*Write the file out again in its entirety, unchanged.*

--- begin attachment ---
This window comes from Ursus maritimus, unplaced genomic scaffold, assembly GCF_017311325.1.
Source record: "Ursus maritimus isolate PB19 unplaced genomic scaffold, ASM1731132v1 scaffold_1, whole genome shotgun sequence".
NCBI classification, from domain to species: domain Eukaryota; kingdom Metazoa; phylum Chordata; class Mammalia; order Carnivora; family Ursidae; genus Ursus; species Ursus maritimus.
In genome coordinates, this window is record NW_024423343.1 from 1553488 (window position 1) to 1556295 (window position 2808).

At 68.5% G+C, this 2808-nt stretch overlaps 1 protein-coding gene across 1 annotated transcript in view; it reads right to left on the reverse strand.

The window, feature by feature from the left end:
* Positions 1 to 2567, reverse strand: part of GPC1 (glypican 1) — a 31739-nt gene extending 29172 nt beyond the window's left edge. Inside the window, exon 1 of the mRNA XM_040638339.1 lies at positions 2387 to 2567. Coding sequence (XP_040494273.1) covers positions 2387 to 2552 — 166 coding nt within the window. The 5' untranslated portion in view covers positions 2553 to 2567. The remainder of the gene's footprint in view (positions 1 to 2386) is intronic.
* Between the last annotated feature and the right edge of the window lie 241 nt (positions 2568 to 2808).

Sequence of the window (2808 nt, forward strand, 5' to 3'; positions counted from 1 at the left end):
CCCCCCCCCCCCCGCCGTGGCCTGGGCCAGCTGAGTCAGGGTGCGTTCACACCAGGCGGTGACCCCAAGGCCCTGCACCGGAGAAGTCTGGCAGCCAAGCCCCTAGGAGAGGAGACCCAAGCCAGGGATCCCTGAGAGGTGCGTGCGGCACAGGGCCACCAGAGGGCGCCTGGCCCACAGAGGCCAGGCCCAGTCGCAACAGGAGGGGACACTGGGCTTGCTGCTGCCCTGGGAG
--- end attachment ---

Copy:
This window comes from Ursus maritimus, unplaced genomic scaffold, assembly GCF_017311325.1.
Source record: "Ursus maritimus isolate PB19 unplaced genomic scaffold, ASM1731132v1 scaffold_1, whole genome shotgun sequence".
NCBI classification, from domain to species: domain Eukaryota; kingdom Metazoa; phylum Chordata; class Mammalia; order Carnivora; family Ursidae; genus Ursus; species Ursus maritimus.
In genome coordinates, this window is record NW_024423343.1 from 1553488 (window position 1) to 1556295 (window position 2808).

At 68.5% G+C, this 2808-nt stretch overlaps 1 protein-coding gene across 1 annotated transcript in view; it reads right to left on the reverse strand.

The window, feature by feature from the left end:
* Positions 1 to 2567, reverse strand: part of GPC1 (glypican 1) — a 31739-nt gene extending 29172 nt beyond the window's left edge. Inside the window, exon 1 of the mRNA XM_040638339.1 lies at positions 2387 to 2567. Coding sequence (XP_040494273.1) covers positions 2387 to 2552 — 166 coding nt within the window. The 5' untranslated portion in view covers positions 2553 to 2567. The remainder of the gene's footprint in view (positions 1 to 2386) is intronic.
* Between the last annotated feature and the right edge of the window lie 241 nt (positions 2568 to 2808).

Sequence of the window (2808 nt, forward strand, 5' to 3'; positions counted from 1 at the left end):
CCCCCCCCCCCCCGCCGTGGCCTGGGCCAGCTGAGTCAGGGTGCGTTCACACCAGGCGGTGACCCCAAGGCCCTGCACCGGAGAAGTCTGGCAGCCAAGCCCCTAGGAGAGGAGACCCAAGCCAGGGATCCCTGAGAGGTGCGTGCGGCACAGGGCCACCAGAGGGCGCCTGGCCCACAGAGGCCAGGCCCAGTCGCAACAGGAGGGGACACTGGGCTTGCTGCTGCCCTGGGAG